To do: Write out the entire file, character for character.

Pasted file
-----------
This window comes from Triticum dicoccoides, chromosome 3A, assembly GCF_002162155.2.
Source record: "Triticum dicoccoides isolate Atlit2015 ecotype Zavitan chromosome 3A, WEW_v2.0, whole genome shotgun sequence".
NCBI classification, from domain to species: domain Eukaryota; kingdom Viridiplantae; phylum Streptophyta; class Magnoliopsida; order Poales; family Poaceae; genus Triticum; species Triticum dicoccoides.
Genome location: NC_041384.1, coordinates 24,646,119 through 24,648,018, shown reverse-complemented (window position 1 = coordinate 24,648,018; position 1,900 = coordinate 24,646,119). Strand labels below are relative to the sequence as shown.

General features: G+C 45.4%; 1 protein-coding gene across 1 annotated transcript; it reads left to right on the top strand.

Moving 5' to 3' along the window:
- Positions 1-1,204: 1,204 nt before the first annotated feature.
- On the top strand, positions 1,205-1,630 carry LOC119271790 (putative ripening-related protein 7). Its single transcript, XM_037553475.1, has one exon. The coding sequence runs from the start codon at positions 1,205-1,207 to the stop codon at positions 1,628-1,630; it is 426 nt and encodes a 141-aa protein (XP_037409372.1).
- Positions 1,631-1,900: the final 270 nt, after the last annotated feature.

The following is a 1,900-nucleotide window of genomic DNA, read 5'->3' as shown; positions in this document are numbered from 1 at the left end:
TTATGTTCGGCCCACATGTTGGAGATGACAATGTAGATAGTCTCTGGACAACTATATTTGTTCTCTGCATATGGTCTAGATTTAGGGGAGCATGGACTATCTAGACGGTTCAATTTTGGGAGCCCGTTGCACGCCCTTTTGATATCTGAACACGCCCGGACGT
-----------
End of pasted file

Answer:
This window comes from Triticum dicoccoides, chromosome 3A, assembly GCF_002162155.2.
Source record: "Triticum dicoccoides isolate Atlit2015 ecotype Zavitan chromosome 3A, WEW_v2.0, whole genome shotgun sequence".
NCBI classification, from domain to species: domain Eukaryota; kingdom Viridiplantae; phylum Streptophyta; class Magnoliopsida; order Poales; family Poaceae; genus Triticum; species Triticum dicoccoides.
Genome location: NC_041384.1, coordinates 24,646,119 through 24,648,018, shown reverse-complemented (window position 1 = coordinate 24,648,018; position 1,900 = coordinate 24,646,119). Strand labels below are relative to the sequence as shown.

General features: G+C 45.4%; 1 protein-coding gene across 1 annotated transcript; it reads left to right on the top strand.

Moving 5' to 3' along the window:
- Positions 1-1,204: 1,204 nt before the first annotated feature.
- On the top strand, positions 1,205-1,630 carry LOC119271790 (putative ripening-related protein 7). Its single transcript, XM_037553475.1, has one exon. The coding sequence runs from the start codon at positions 1,205-1,207 to the stop codon at positions 1,628-1,630; it is 426 nt and encodes a 141-aa protein (XP_037409372.1).
- Positions 1,631-1,900: the final 270 nt, after the last annotated feature.

The following is a 1,900-nucleotide window of genomic DNA, read 5'->3' as shown; positions in this document are numbered from 1 at the left end:
TTATGTTCGGCCCACATGTTGGAGATGACAATGTAGATAGTCTCTGGACAACTATATTTGTTCTCTGCATATGGTCTAGATTTAGGGGAGCATGGACTATCTAGACGGTTCAATTTTGGGAGCCCGTTGCACGCCCTTTTGATATCTGAACACGCCCGGACGT